Still a pan player with Renegades at this point, when Neils approached management for the use of the band's instruments, they agreed to allow the youngsters of Belmont Intermediate to use their pans to enter the junior national panorama.  This was before Renegades had its own youth initiative (Renegades Youth Steel Orchestra) in place.  Before moving on Neils would take the Belmont Intermediate School steel orchestra to panorama for two years with this concession in place.  Thereafter, his arranging arena became the traditional bands, starting off with Rhythm Rockers from Arima.  Neils elaborated "Before I was actually recognized as a tuner, I did a lot of arranging for the traditional or 'pan round de neck' bands."  He worked with several other traditional bands, including Nutones, and Marsicans, both from Arima, arranging for the latter Who Let The Dogs Out.  While turning out arrangements for the bands, Neils continued to perfect his tuning skills.  In fact when he was later affiliated with Hilarks in Belmont he wore two hats, those of arranger, and tuner.

His exposure to pan-tuning marked the beginning of his music literacy experience.  It instilled in him a desire to experiment and accomplish more on the instrument while playing, so he left Renegades and made his way to Lincoln Enterprises where there was a steel orchestra.  Here pannists were encouraged to 'ramajay' or adlib during playing; the steel orchestra itself entered a competition at the time called 'Pan Ramajay.'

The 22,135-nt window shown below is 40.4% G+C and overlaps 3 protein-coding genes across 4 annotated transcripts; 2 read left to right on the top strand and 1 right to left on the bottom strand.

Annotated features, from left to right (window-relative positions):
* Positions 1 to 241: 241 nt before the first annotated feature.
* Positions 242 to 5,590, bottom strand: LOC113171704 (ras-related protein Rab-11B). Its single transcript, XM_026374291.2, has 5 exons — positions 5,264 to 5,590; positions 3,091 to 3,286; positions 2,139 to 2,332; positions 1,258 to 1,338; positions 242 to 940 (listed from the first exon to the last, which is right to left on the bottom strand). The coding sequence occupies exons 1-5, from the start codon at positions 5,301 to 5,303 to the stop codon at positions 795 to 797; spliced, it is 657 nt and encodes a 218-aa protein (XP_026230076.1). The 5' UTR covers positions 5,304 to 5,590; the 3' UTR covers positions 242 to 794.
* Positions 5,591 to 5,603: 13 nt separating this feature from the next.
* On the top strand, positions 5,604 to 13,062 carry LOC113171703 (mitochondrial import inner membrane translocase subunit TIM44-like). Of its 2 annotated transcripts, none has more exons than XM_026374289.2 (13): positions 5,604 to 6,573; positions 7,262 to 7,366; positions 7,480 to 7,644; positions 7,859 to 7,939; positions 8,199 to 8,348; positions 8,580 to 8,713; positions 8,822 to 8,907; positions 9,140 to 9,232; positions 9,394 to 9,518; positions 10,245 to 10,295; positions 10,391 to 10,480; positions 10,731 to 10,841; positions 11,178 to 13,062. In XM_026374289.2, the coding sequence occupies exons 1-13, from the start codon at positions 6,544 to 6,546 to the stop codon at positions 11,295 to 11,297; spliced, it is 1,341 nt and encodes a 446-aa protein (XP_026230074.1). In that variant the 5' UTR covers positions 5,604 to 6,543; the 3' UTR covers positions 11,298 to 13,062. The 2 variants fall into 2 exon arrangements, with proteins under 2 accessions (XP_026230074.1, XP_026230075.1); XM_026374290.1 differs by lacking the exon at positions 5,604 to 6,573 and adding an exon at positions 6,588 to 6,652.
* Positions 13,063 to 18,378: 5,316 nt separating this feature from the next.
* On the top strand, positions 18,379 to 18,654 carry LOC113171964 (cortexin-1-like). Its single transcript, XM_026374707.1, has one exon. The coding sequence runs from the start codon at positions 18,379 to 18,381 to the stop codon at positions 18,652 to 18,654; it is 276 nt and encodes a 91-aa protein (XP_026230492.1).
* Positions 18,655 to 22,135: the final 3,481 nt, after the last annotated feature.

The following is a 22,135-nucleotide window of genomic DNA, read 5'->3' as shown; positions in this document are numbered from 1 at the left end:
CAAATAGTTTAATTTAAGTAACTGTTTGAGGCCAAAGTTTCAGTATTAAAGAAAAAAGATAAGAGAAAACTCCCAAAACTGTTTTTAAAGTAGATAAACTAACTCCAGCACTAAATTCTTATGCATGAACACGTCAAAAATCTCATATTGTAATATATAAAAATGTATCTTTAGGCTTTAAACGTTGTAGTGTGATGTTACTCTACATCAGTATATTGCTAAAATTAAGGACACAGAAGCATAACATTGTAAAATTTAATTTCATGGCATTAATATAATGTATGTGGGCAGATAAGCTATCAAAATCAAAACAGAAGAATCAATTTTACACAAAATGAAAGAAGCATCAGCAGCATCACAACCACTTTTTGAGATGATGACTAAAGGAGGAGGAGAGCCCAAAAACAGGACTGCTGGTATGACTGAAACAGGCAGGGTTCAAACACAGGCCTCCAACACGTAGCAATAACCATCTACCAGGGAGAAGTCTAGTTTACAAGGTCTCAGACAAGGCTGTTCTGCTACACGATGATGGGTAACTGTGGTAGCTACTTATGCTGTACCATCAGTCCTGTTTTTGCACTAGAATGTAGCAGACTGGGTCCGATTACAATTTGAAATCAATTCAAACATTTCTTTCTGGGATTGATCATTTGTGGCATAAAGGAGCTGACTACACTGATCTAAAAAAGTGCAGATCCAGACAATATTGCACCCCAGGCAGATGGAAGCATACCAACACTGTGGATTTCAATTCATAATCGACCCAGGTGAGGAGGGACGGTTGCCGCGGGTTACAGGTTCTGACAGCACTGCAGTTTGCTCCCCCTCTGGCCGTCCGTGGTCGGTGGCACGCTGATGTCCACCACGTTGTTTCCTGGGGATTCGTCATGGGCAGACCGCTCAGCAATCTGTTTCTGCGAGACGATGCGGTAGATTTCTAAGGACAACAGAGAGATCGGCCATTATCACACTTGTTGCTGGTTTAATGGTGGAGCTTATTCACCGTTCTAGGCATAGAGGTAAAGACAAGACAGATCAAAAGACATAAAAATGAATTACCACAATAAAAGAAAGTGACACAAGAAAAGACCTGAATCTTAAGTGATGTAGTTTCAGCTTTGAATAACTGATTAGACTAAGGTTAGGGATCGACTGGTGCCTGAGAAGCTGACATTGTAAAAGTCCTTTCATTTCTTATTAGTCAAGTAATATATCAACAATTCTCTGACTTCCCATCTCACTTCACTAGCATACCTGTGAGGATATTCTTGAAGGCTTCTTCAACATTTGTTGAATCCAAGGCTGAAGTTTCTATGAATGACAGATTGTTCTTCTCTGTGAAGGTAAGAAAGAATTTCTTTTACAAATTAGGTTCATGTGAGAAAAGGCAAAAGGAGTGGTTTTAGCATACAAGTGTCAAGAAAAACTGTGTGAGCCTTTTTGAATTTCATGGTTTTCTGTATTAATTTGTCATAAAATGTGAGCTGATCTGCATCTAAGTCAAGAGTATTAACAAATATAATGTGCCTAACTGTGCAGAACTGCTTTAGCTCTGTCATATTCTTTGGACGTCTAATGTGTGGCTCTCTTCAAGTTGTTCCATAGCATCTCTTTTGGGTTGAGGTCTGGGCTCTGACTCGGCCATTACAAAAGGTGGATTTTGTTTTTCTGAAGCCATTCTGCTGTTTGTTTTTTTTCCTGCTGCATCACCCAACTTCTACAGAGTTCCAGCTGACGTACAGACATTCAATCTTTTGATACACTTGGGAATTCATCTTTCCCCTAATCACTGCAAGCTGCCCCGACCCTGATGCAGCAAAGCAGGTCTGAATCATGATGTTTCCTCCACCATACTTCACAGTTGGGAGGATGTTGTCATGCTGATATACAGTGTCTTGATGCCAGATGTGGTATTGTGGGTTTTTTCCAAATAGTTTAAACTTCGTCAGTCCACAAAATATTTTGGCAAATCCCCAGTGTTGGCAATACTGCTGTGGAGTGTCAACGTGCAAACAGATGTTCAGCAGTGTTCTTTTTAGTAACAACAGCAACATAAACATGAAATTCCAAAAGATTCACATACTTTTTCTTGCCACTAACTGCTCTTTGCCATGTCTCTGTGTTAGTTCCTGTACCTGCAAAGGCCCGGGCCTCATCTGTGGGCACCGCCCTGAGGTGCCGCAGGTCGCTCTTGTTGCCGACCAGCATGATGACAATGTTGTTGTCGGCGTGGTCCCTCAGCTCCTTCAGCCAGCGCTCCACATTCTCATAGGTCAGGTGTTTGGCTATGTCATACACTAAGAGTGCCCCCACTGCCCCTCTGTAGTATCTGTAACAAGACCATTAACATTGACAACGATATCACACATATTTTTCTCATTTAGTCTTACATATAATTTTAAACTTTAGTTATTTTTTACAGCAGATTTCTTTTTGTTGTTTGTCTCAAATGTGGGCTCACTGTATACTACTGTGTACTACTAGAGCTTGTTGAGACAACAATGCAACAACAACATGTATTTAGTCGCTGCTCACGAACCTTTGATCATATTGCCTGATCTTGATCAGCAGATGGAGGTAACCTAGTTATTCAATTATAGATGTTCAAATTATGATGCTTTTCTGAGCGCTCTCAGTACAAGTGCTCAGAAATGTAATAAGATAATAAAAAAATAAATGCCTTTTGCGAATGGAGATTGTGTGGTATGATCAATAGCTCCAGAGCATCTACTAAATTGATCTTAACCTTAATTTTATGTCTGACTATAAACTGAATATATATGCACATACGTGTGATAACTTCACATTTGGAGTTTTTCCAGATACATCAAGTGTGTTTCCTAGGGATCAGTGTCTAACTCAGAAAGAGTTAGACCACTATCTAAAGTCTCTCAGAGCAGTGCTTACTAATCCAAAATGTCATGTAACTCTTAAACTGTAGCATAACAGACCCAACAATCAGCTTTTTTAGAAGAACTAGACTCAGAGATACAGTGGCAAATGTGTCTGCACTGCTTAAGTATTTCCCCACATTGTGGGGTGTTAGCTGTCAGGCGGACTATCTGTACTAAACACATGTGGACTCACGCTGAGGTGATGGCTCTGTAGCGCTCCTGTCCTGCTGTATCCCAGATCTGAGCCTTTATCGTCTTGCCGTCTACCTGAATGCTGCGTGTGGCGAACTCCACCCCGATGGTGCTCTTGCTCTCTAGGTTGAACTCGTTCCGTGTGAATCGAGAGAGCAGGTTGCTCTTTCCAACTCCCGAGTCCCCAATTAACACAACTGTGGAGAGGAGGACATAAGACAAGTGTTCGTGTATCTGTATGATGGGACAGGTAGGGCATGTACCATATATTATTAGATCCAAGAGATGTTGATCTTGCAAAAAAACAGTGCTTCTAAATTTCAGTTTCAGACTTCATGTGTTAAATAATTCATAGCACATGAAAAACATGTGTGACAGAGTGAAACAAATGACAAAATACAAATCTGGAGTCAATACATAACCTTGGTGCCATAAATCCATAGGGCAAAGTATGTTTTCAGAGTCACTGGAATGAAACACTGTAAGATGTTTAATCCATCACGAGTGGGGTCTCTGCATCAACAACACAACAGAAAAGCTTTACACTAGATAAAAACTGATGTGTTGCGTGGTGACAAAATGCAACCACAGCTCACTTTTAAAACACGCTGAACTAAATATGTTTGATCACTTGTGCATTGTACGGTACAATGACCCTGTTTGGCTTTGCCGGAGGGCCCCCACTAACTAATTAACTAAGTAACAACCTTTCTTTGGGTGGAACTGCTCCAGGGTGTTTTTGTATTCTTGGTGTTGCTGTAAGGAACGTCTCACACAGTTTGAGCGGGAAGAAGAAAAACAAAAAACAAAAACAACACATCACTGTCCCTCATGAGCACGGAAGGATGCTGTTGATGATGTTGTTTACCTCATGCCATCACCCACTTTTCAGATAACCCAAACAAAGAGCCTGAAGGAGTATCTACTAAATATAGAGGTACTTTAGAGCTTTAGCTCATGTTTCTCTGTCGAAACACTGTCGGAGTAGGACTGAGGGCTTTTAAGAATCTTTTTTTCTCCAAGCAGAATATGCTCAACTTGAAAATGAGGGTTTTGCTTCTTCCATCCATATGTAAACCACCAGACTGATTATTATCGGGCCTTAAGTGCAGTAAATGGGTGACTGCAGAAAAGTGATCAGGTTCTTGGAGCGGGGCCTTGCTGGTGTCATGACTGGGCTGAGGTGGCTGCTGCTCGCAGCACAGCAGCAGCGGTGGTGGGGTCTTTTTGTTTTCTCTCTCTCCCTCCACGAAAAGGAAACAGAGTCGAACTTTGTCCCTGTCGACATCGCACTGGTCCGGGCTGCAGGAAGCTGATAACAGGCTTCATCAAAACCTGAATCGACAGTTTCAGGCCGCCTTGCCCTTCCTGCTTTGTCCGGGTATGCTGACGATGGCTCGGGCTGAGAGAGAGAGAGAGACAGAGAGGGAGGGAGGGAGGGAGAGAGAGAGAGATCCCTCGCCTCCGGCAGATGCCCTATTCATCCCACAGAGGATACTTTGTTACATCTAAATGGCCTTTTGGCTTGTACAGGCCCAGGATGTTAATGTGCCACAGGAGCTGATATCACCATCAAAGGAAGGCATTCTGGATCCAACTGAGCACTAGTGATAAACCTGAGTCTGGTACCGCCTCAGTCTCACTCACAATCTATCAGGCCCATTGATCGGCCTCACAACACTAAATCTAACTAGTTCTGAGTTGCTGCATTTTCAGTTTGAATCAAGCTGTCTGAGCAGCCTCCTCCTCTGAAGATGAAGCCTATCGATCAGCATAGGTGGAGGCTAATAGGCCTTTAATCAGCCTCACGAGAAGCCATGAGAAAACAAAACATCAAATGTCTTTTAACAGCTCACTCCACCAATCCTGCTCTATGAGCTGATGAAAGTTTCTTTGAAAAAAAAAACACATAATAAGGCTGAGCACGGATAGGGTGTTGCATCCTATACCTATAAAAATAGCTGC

The year 1996 was a turning point for Andy Neils, when he was employed at TTIL, the company where he had been apprenticed for two weeks during his year-long program shortly before.  Here is where he received his true education, gaining most of his experience and pan tuning skills.  To hear Neils tell it - when he started at TTIL, he "...couldn't tune at all.  I used to try a l'il thing, but I couldn't tune at all."  This was after completing the one-year program, which he felt was far more productive in pan making, rather than pan tuning.  In all, he would spend just over one year - from the time he began through 1998 - with the company.  He initially joined TTIL and was assigned the task to prepare - but not tune - the small 'souvenir' sized pans which were about twelve inches in diameter. He was not yet part of the crew that worked in the upper rooms of TTIL, and who were considered the 'real' craftsmen, tuning the 'real'/conventional-sized instruments.

But Andy Neils knew he was capable of and destined for, far more than working on souvenir-sized steelpans.  Toiling determinedly and quietly behind the scenes, Neils described how later on in his stint at the company, he would take his lunch hour, and other spare time, and tune pans that TTIL had cast aside as defects.  It was after tuning one such pan, a tenor, that his skills were finally given attention by the then-head of TTIL - Mr. Cooper.  A tuner was now needed in the 'upper rooms' at TTIL, and with his speed and skills, Neils made the cut and was given the job.  However, he was still relegated to working mainly on the small pans.